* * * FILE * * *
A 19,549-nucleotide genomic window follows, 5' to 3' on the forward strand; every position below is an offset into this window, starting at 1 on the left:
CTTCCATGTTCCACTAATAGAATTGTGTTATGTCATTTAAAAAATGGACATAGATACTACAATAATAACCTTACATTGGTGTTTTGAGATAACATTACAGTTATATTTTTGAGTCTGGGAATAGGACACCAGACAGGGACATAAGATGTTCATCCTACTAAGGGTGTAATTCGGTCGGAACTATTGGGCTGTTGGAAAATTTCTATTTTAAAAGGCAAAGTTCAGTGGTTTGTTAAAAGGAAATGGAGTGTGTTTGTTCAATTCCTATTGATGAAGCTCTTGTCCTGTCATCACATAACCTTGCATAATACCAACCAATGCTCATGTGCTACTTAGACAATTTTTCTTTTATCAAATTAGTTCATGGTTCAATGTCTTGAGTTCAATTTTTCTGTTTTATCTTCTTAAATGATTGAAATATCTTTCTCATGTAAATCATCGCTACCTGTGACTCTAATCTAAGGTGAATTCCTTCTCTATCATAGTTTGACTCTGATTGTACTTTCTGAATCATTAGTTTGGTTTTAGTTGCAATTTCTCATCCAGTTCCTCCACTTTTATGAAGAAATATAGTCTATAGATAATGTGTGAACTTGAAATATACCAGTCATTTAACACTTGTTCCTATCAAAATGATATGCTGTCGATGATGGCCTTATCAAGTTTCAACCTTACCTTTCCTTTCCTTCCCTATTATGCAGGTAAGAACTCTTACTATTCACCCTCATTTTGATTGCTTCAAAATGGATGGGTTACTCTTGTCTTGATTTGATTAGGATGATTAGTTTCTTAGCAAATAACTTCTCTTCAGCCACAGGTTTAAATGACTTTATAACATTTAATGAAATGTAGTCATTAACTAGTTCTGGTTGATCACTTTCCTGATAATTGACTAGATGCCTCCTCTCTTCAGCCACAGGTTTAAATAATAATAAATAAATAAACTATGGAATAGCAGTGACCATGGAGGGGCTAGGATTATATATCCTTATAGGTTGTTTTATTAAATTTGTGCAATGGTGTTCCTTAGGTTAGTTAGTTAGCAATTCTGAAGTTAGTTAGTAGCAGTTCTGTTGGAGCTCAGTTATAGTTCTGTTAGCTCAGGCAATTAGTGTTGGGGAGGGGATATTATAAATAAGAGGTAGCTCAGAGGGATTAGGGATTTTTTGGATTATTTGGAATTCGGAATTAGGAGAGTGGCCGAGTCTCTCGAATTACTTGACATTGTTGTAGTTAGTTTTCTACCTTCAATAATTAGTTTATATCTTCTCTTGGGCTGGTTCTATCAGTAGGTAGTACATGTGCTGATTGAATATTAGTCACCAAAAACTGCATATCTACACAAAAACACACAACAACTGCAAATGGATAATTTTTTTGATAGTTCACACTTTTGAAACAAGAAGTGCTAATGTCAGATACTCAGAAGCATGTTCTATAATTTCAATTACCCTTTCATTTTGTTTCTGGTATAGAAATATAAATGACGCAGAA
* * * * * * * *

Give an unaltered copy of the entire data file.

A 19,549-nucleotide genomic window follows, 5' to 3' on the forward strand; every position below is an offset into this window, starting at 1 on the left:
CTTCCATGTTCCACTAATAGAATTGTGTTATGTCATTTAAAAAATGGACATAGATACTACAATAATAACCTTACATTGGTGTTTTGAGATAACATTACAGTTATATTTTTGAGTCTGGGAATAGGACACCAGACAGGGACATAAGATGTTCATCCTACTAAGGGTGTAATTCGGTCGGAACTATTGGGCTGTTGGAAAATTTCTATTTTAAAAGGCAAAGTTCAGTGGTTTGTTAAAAGGAAATGGAGTGTGTTTGTTCAATTCCTATTGATGAAGCTCTTGTCCTGTCATCACATAACCTTGCATAATACCAACCAATGCTCATGTGCTACTTAGACAATTTTTCTTTTATCAAATTAGTTCATGGTTCAATGTCTTGAGTTCAATTTTTCTGTTTTATCTTCTTAAATGATTGAAATATCTTTCTCATGTAAATCATCGCTACCTGTGACTCTAATCTAAGGTGAATTCCTTCTCTATCATAGTTTGACTCTGATTGTACTTTCTGAATCATTAGTTTGGTTTTAGTTGCAATTTCTCATCCAGTTCCTCCACTTTTATGAAGAAATATAGTCTATAGATAATGTGTGAACTTGAAATATACCAGTCATTTAACACTTGTTCCTATCAAAATGATATGCTGTCGATGATGGCCTTATCAAGTTTCAACCTTACCTTTCCTTTCCTTCCCTATTATGCAGGTAAGAACTCTTACTATTCACCCTCATTTTGATTGCTTCAAAATGGATGGGTTACTCTTGTCTTGATTTGATTAGGATGATTAGTTTCTTAGCAAATAACTTCTCTTCAGCCACAGGTTTAAATGACTTTATAACATTTAATGAAATGTAGTCATTAACTAGTTCTGGTTGATCACTTTCCTGATAATTGACTAGATGCCTCCTCTCTTCAGCCACAGGTTTAAATAATAATAAATAAATAAACTATGGAATAGCAGTGACCATGGAGGGGCTAGGATTATATATCCTTATAGGTTGTTTTATTAAATTTGTGCAATGGTGTTCCTTAGGTTAGTTAGTTAGCAATTCTGAAGTTAGTTAGTAGCAGTTCTGTTGGAGCTCAGTTATAGTTCTGTTAGCTCAGGCAATTAGTGTTGGGGAGGGGATATTATAAATAAGAGGTAGCTCAGAGGGATTAGGGATTTTTTGGATTATTTGGAATTCGGAATTAGGAGAGTGGCCGAGTCTCTCGAATTACTTGACATTGTTGTAGTTAGTTTTCTACCTTCAATAATTAGTTTATATCTTCTCTTGGGCTGGTTCTATCAGTAGGTAGTACATGTGCTGATTGAATATTAGTCACCAAAAACTGCATATCTACACAAAAACACACAACAACTGCAAATGGATAATTTTTTTGATAGTTCACACTTTTGAAACAAGAAGTGCTAATGTCAGATACTCAGAAGCATGTTCTATAATTTCAATTACCCTTTCATTTTGTTTCTGGTATAGAAATATAAATGACGCAGAA